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Poland presidential election: Voters split 50/50 between LGBT+ ally and homophobe

Poland presidential election: Voters split 50/50 between LGBT+ ally and homophobe

  • Election could decide the future of LGBT+ rights and even Poland’s place in Europe.
Rafał Trzaskowski.

Poland’s voters are exactly equally split between a homophobe and an LGBT+ ally for president, with just days to go before the vote.

Moreover the incumbent, President Andrzej Duda, is ensuring that LGBT+ hate is a central issue in the battle.

Poland held the first round of its presidential election on 28 June. At that point, it narrowed the field to just two candidates for the second round.

One is Duda, who won 43.5% of the vote in the first round. The other is Warsaw Mayor Rafał Trzaskowski who won 30.5%.

As neither achieved 50% on 28 June, the election will now go to a second round on Sunday (12 July).

However the latest polling shows the result is way too close to call with both men at exactly 50%. With other candidates now out of the race, Trzaskowski has picked up much of their support.

With the race narrowing, Duda has repeatedly used homophobia to try to shore up his support.

In his most recent move, he vowed to explicitly ban same-sex couples from adopting children in a constitutional amendment. Actually the amendment would just entrench the current law, which already excludes same-sex partners from adoption.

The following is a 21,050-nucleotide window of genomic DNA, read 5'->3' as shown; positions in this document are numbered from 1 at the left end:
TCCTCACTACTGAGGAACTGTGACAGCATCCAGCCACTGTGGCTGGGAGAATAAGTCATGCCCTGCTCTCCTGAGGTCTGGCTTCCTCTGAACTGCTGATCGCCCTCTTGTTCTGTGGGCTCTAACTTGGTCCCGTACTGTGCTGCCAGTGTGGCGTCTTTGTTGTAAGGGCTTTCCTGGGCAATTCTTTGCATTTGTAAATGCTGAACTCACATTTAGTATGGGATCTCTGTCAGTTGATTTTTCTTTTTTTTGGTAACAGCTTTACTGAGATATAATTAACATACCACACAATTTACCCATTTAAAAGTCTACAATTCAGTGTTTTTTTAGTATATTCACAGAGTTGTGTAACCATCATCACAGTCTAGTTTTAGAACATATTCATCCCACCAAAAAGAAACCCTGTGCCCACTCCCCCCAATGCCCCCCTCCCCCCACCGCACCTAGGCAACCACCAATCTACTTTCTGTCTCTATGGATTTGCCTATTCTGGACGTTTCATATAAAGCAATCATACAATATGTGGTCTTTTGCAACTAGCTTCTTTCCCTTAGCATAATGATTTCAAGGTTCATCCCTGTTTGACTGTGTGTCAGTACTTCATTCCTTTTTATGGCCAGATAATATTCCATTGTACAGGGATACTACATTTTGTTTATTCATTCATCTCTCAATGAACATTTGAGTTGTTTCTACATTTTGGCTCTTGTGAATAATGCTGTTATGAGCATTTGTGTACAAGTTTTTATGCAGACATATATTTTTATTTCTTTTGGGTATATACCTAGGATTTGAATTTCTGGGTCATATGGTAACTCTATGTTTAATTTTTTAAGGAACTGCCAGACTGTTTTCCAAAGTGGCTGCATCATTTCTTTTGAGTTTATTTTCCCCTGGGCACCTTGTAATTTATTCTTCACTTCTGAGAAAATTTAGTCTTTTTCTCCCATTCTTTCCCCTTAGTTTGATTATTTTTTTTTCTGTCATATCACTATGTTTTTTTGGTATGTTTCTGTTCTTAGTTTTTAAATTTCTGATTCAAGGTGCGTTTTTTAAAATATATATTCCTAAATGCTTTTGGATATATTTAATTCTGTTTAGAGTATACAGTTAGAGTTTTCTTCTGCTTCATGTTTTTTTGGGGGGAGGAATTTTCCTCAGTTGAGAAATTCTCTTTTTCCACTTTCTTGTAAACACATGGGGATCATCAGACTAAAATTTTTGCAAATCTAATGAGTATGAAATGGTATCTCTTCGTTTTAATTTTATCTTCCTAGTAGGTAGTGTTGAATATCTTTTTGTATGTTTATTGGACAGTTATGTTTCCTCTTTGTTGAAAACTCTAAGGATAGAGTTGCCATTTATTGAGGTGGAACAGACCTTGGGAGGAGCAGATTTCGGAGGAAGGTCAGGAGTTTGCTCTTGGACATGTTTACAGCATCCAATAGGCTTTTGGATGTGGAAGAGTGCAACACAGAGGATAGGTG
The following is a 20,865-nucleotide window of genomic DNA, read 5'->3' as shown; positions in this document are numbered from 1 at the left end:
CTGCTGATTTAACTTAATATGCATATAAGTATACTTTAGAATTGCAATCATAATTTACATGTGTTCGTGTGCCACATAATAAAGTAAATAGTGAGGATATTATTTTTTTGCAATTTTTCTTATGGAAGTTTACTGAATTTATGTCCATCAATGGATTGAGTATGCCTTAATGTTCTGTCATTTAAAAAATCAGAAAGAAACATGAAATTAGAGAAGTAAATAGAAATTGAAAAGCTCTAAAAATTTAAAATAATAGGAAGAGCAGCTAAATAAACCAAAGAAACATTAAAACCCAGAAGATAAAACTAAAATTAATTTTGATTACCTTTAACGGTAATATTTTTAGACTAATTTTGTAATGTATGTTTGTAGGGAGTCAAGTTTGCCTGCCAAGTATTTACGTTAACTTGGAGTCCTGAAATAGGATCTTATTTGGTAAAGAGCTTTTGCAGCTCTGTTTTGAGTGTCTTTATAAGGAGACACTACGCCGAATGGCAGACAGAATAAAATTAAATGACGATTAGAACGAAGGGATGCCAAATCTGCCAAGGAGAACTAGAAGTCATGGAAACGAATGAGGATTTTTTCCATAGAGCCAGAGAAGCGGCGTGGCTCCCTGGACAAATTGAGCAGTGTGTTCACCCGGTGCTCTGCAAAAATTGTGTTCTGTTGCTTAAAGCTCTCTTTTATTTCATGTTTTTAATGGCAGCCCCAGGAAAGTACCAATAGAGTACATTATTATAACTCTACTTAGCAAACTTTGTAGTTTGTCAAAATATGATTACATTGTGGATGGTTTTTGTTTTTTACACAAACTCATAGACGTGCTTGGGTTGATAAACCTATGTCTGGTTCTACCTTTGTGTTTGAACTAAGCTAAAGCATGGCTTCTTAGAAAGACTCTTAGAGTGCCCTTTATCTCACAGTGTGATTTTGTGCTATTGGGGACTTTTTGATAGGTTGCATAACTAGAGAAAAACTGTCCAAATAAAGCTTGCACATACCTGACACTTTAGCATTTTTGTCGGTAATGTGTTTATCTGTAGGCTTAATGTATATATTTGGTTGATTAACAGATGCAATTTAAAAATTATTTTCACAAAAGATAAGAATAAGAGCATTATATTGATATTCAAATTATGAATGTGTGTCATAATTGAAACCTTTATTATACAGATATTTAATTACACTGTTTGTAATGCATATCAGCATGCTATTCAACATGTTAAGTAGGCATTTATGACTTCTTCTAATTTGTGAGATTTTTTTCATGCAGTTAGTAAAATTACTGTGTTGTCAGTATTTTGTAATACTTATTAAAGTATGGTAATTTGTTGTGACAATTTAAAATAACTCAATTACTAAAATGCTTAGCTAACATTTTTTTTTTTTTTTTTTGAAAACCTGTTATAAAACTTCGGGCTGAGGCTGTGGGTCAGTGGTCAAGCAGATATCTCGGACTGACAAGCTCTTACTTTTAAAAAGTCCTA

In June he signed a ‘Family Card’ in which he pledged to keep the ban on same-sex marriage and prevent LGBT+ education in schools.

A week later he branded LGBT+ ‘ideology’ as even worse than the communist doctrine his parents’ generation fought.

Decision time for Poland’s future

It’s a typical tactic of his ruling Law and Justice Party (PiS). The party also stirred up LGBT+ hate to secure a majority in the Sejm, Poland’s parliament, last October.

By contrast, Duda’s opponent, Trzaskowski is arguably the country’s most famous LGBT+ ally.

He made headlines when he launched an LGBT+ Declaration to protect the community last year.

Since then, around a third of Poland has declared itself an ‘LGBT-Free Zone’. Meanwhile, the Sjem is currently considering an anti-LGBT+ Stop Pedophilia bill.

Moreover, even Trzaskowski is against same-sex marriage equality. Instead, he favors offering civil partnerships to same-sex couples.

Analysts say the election is a key moment in modern Polish politics. A Duda victory will allow the right-wing populist PiS to shape the country’s future. However, if pro-European Trzaskowski wins, he can curb their power.